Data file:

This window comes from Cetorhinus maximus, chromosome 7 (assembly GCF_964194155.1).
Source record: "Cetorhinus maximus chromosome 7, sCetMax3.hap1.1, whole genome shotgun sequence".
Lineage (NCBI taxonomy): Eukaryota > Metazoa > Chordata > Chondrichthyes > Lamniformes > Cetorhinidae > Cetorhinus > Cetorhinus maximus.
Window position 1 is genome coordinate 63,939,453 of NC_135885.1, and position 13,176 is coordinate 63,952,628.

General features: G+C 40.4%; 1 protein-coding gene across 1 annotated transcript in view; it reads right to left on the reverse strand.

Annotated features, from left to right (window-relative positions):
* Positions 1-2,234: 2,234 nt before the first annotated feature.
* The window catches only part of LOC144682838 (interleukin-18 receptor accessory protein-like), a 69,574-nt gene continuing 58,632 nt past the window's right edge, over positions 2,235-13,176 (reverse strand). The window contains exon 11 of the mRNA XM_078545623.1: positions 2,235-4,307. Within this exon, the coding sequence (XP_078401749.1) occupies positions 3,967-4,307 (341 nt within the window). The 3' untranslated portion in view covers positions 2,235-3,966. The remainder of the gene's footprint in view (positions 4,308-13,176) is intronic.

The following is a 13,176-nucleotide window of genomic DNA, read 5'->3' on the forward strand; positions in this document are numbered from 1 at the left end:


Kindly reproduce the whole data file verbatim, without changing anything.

This window comes from Cetorhinus maximus, chromosome 7 (assembly GCF_964194155.1).
Source record: "Cetorhinus maximus chromosome 7, sCetMax3.hap1.1, whole genome shotgun sequence".
Lineage (NCBI taxonomy): Eukaryota > Metazoa > Chordata > Chondrichthyes > Lamniformes > Cetorhinidae > Cetorhinus > Cetorhinus maximus.
Window position 1 is genome coordinate 63,939,453 of NC_135885.1, and position 13,176 is coordinate 63,952,628.

General features: G+C 40.4%; 1 protein-coding gene across 1 annotated transcript in view; it reads right to left on the reverse strand.

Annotated features, from left to right (window-relative positions):
* Positions 1-2,234: 2,234 nt before the first annotated feature.
* The window catches only part of LOC144682838 (interleukin-18 receptor accessory protein-like), a 69,574-nt gene continuing 58,632 nt past the window's right edge, over positions 2,235-13,176 (reverse strand). The window contains exon 11 of the mRNA XM_078545623.1: positions 2,235-4,307. Within this exon, the coding sequence (XP_078401749.1) occupies positions 3,967-4,307 (341 nt within the window). The 3' untranslated portion in view covers positions 2,235-3,966. The remainder of the gene's footprint in view (positions 4,308-13,176) is intronic.

The following is a 13,176-nucleotide window of genomic DNA, read 5'->3' on the forward strand; positions in this document are numbered from 1 at the left end: